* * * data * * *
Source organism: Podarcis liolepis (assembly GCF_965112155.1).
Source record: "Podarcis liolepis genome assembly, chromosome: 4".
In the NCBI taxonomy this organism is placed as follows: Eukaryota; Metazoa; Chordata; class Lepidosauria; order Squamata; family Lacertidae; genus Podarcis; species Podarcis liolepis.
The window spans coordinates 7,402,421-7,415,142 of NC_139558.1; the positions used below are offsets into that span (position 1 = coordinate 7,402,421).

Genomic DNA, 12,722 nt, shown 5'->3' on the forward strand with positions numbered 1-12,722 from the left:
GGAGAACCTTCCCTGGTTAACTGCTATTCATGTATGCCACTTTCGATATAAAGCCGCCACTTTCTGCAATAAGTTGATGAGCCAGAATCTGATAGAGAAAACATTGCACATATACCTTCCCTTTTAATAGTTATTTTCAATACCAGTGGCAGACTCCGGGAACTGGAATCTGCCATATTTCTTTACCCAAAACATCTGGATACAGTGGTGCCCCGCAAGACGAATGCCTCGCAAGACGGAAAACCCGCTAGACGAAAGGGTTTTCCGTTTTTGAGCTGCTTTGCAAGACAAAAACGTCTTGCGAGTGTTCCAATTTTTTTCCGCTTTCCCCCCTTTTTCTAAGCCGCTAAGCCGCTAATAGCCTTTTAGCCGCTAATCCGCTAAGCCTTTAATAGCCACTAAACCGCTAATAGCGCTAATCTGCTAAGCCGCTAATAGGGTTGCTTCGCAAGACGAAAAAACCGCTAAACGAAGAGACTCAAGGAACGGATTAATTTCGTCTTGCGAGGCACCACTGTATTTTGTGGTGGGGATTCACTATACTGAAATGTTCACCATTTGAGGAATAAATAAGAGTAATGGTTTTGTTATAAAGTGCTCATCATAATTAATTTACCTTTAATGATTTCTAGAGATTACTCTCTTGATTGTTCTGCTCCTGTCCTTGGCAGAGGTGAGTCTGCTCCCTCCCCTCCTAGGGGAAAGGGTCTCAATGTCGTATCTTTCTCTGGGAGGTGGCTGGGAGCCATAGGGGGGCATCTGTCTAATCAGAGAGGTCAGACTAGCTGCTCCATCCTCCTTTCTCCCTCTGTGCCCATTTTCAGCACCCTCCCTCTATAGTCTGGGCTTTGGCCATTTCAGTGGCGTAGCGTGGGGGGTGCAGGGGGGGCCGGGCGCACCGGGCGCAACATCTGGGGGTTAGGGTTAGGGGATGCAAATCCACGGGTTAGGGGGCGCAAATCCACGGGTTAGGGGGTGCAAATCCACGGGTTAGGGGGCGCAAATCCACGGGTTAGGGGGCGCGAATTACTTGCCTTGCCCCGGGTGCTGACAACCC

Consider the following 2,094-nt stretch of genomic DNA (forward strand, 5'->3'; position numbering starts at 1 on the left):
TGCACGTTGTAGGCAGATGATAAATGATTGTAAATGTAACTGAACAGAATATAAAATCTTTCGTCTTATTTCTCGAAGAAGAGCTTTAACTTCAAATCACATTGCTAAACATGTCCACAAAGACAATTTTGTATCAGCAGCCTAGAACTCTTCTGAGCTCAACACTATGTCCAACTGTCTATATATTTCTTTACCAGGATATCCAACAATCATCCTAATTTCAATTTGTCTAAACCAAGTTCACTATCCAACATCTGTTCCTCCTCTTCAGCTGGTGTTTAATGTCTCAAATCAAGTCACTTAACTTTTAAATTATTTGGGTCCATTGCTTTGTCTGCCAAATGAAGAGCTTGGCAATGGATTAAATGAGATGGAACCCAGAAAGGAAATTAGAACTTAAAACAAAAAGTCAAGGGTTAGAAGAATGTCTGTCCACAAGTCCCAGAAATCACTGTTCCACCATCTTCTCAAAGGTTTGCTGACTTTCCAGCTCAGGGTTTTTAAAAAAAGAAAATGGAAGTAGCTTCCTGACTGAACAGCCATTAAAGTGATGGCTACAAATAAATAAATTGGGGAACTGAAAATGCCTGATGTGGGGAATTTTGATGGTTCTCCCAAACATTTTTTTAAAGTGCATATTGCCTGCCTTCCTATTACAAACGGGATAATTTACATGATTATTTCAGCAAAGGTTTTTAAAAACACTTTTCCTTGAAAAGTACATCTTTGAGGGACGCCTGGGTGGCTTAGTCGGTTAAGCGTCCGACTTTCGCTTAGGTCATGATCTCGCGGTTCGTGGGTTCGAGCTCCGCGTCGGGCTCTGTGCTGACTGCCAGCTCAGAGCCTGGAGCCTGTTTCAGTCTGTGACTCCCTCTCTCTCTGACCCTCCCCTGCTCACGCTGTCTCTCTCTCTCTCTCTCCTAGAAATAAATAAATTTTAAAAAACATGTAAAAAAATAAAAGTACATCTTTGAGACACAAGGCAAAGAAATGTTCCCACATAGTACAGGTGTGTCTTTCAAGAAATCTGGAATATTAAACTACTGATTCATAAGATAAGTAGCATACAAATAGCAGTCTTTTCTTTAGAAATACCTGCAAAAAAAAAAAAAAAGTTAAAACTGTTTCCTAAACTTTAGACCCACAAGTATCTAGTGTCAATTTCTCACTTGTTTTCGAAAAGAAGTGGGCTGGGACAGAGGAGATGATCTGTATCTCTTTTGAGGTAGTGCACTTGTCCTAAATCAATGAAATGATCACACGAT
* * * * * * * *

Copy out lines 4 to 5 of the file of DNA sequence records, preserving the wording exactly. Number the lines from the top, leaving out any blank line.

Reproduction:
The window spans coordinates 7,402,421-7,415,142 of NC_139558.1; the positions used below are offsets into that span (position 1 = coordinate 7,402,421).

Genomic DNA, 12,722 nt, shown 5'->3' on the forward strand with positions numbered 1-12,722 from the left: